New technique to obtain individual fingerprint of the conducting edge states

A new technique makes it possible to obtain an individual fingerprint of the current-carrying edge states occurring in novel materials such as topological insulators or 2-D materials.

Measured tunneling current and its dependence on the two applied magnetic fields: The fans of red/yellow curves each correspond to a fingerprint of the conducting edge states. Each individual curve separately shows one of the edge states. Credit: University of Basel, Department of Physics
Measured tunneling current and its dependence on the two applied magnetic fields: The fans of red/yellow curves each correspond to a fingerprint of the conducting edge states. Each individual curve separately shows one of the edge states. Credit: University of Basel, Department of Physics

Scientists at the University of Basel has recently developed a method that can precisely obtain an individual fingerprint of the current-carrying edge states occurring in novel materials such as topological insulators or 2-D materials. The new technique now makes it possible to obtain an exact fingerprint of the current-carrying edge states with nanometer resolution.

While insulators don’t conduct electrical streams, some unique materials display unconventional electrical properties. In spite of the fact that not leading through their mass, their surfaces and edges may bolster electrical streams because of quantum mechanical impacts, and do as such even without causing losings.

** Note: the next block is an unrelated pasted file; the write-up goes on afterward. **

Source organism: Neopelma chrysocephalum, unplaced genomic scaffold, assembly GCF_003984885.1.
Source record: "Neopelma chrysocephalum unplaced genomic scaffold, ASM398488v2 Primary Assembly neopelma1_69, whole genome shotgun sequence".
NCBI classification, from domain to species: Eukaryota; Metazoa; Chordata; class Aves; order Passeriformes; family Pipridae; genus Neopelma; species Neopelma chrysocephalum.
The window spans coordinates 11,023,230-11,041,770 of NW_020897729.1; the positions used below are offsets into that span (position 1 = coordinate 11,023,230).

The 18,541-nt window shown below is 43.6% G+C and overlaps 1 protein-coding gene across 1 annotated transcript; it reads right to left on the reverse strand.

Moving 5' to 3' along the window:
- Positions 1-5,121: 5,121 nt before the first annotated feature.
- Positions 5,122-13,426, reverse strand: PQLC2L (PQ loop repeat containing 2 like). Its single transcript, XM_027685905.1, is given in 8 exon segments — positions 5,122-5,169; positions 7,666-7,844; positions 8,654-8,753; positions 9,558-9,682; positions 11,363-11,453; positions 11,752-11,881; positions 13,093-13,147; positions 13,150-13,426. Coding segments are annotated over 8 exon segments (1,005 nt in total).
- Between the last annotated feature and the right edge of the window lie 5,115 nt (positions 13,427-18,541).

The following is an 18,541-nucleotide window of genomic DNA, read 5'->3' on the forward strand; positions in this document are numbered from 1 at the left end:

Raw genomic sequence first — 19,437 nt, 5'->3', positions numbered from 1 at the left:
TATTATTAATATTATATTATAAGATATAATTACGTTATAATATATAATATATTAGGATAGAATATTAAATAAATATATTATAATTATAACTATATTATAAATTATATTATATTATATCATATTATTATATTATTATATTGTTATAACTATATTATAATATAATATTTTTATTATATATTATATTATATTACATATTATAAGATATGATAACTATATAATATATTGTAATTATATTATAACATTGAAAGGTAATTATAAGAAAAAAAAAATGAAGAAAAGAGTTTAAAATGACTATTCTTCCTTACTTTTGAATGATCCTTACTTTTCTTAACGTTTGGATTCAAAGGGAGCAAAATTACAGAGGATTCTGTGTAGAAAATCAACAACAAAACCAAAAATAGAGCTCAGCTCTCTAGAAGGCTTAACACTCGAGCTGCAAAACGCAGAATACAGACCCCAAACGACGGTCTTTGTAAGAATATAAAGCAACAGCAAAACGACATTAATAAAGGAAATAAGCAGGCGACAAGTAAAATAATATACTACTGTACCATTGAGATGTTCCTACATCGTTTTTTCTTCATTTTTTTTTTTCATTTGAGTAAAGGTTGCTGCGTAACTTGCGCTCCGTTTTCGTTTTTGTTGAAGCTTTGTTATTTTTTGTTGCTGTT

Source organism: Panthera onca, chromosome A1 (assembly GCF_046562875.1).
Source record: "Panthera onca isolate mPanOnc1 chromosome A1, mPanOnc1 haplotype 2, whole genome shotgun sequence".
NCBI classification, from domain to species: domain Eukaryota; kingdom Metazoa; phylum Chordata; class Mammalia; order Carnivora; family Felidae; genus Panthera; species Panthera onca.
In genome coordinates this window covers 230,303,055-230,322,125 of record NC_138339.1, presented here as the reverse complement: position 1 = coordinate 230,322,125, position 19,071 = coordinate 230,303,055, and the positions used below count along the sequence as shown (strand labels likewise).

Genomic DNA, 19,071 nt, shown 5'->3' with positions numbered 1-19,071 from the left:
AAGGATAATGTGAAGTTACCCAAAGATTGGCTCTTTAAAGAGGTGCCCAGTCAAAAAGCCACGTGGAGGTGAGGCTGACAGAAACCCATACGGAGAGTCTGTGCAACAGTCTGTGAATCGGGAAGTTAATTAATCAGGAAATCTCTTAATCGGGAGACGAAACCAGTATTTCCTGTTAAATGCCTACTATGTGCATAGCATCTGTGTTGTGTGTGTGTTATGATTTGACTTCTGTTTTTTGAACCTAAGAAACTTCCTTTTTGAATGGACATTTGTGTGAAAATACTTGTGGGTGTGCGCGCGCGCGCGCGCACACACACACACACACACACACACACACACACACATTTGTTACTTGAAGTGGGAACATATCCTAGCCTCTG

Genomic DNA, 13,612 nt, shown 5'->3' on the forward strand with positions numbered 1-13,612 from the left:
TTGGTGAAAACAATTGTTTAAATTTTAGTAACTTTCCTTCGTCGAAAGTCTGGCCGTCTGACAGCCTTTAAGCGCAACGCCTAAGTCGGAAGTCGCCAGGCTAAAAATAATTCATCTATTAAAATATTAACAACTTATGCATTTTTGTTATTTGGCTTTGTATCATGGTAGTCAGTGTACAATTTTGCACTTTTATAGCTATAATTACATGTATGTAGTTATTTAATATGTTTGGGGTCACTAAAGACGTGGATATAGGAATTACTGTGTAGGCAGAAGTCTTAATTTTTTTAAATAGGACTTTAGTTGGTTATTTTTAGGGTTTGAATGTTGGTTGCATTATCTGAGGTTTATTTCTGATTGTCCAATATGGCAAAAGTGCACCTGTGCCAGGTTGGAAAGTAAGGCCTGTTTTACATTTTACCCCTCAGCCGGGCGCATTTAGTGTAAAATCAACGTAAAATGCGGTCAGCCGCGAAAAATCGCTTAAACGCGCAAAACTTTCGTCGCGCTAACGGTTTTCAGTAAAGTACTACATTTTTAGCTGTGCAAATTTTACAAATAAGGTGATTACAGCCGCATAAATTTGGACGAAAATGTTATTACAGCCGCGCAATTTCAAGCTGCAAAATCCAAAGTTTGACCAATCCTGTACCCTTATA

In particular, their robust edge states are very promising since they could lead to great technological advances.

Comparable impacts as the edge conditions of such topological encasings likewise show up when a two-dimensional metal is presented to a solid attractive field at low temperatures. Whenever the purported quantum Hall impact is acknowledged, current is thought to stream just at the edges, where a few directing channels are formed.

Until now, it was not possible to address the numerous current-carrying states individually or to determine their positions separately. The new technique now makes it possible to obtain an exact fingerprint of the current-carrying edge states with nanometer resolution.

Originally, this method is based on tunneling spectroscopy. Scientists also used a gallium arsenide nanowire located at the sample edge which runs in parallel to the edge states under investigation. In this configuration, electrons may jump (tunnel) back and forth between a specific edge state and the nanowire as long as the energies in both systems coincide.

Using an additional magnetic field, the scientists control the momentum of tunneling electrons and can address individual edge states. From the measured tunneling currents, the position and evolution of each edge state may be obtained with nanometer precision.

This new technique is very versatile and can also be used to study dynamically evolving systems. Upon increasing the magnetic field, the number of edge states is reduced, and their distribution is modified. For the first time, the scientists were able to watch the full edge state evolution starting from their formation at very low magnetic fields.

With increasing magnetic field, the edge states are first compressed towards the sample boundary until eventually, they move towards the inside of the sample and then disappear completely. Analytical and numerical models developed by the research team agree very well with the experimental data.

The study is published in the journal Nature Communications.